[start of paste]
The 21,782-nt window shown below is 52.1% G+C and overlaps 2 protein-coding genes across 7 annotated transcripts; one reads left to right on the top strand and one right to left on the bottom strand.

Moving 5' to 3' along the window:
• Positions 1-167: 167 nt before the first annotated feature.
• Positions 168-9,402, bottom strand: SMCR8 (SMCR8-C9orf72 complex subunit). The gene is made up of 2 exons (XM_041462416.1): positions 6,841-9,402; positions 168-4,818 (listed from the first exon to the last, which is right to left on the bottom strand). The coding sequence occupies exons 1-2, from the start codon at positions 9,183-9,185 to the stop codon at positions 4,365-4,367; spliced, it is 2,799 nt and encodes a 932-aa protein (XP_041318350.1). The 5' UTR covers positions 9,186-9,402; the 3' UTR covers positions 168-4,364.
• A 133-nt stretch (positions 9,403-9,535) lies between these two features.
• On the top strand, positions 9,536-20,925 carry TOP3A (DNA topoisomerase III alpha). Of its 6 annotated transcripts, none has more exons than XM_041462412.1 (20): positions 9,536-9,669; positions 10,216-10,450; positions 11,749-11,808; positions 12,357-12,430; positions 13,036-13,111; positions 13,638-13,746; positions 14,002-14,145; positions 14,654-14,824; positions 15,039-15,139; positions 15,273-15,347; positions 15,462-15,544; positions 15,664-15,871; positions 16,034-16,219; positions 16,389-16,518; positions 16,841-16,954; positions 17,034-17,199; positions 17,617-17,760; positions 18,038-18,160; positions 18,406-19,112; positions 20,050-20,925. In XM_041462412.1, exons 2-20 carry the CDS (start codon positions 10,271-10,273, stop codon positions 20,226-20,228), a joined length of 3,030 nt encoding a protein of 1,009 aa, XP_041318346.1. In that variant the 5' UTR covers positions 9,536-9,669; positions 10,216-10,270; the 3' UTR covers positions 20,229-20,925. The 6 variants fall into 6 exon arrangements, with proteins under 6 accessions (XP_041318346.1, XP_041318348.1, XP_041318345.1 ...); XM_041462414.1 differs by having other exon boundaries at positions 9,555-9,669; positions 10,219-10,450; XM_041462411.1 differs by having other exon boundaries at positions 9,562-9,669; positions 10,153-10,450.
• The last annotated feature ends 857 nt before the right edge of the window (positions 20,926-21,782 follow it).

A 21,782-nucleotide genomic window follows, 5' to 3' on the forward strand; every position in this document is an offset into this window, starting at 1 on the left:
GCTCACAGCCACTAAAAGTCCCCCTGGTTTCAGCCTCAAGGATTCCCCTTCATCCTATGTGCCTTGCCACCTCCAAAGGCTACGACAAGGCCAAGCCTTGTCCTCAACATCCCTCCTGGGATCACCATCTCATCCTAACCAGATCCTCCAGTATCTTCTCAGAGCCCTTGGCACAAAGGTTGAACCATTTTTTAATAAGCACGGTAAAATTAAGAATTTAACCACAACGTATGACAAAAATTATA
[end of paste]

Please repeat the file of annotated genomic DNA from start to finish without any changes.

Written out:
The 21,782-nt window shown below is 52.1% G+C and overlaps 2 protein-coding genes across 7 annotated transcripts; one reads left to right on the top strand and one right to left on the bottom strand.

Moving 5' to 3' along the window:
• Positions 1-167: 167 nt before the first annotated feature.
• Positions 168-9,402, bottom strand: SMCR8 (SMCR8-C9orf72 complex subunit). The gene is made up of 2 exons (XM_041462416.1): positions 6,841-9,402; positions 168-4,818 (listed from the first exon to the last, which is right to left on the bottom strand). The coding sequence occupies exons 1-2, from the start codon at positions 9,183-9,185 to the stop codon at positions 4,365-4,367; spliced, it is 2,799 nt and encodes a 932-aa protein (XP_041318350.1). The 5' UTR covers positions 9,186-9,402; the 3' UTR covers positions 168-4,364.
• A 133-nt stretch (positions 9,403-9,535) lies between these two features.
• On the top strand, positions 9,536-20,925 carry TOP3A (DNA topoisomerase III alpha). Of its 6 annotated transcripts, none has more exons than XM_041462412.1 (20): positions 9,536-9,669; positions 10,216-10,450; positions 11,749-11,808; positions 12,357-12,430; positions 13,036-13,111; positions 13,638-13,746; positions 14,002-14,145; positions 14,654-14,824; positions 15,039-15,139; positions 15,273-15,347; positions 15,462-15,544; positions 15,664-15,871; positions 16,034-16,219; positions 16,389-16,518; positions 16,841-16,954; positions 17,034-17,199; positions 17,617-17,760; positions 18,038-18,160; positions 18,406-19,112; positions 20,050-20,925. In XM_041462412.1, exons 2-20 carry the CDS (start codon positions 10,271-10,273, stop codon positions 20,226-20,228), a joined length of 3,030 nt encoding a protein of 1,009 aa, XP_041318346.1. In that variant the 5' UTR covers positions 9,536-9,669; positions 10,216-10,270; the 3' UTR covers positions 20,229-20,925. The 6 variants fall into 6 exon arrangements, with proteins under 6 accessions (XP_041318346.1, XP_041318348.1, XP_041318345.1 ...); XM_041462414.1 differs by having other exon boundaries at positions 9,555-9,669; positions 10,219-10,450; XM_041462411.1 differs by having other exon boundaries at positions 9,562-9,669; positions 10,153-10,450.
• The last annotated feature ends 857 nt before the right edge of the window (positions 20,926-21,782 follow it).

A 21,782-nucleotide genomic window follows, 5' to 3' on the forward strand; every position in this document is an offset into this window, starting at 1 on the left:
GCTCACAGCCACTAAAAGTCCCCCTGGTTTCAGCCTCAAGGATTCCCCTTCATCCTATGTGCCTTGCCACCTCCAAAGGCTACGACAAGGCCAAGCCTTGTCCTCAACATCCCTCCTGGGATCACCATCTCATCCTAACCAGATCCTCCAGTATCTTCTCAGAGCCCTTGGCACAAAGGTTGAACCATTTTTTAATAAGCACGGTAAAATTAAGAATTTAACCACAACGTATGACAAAAATTATA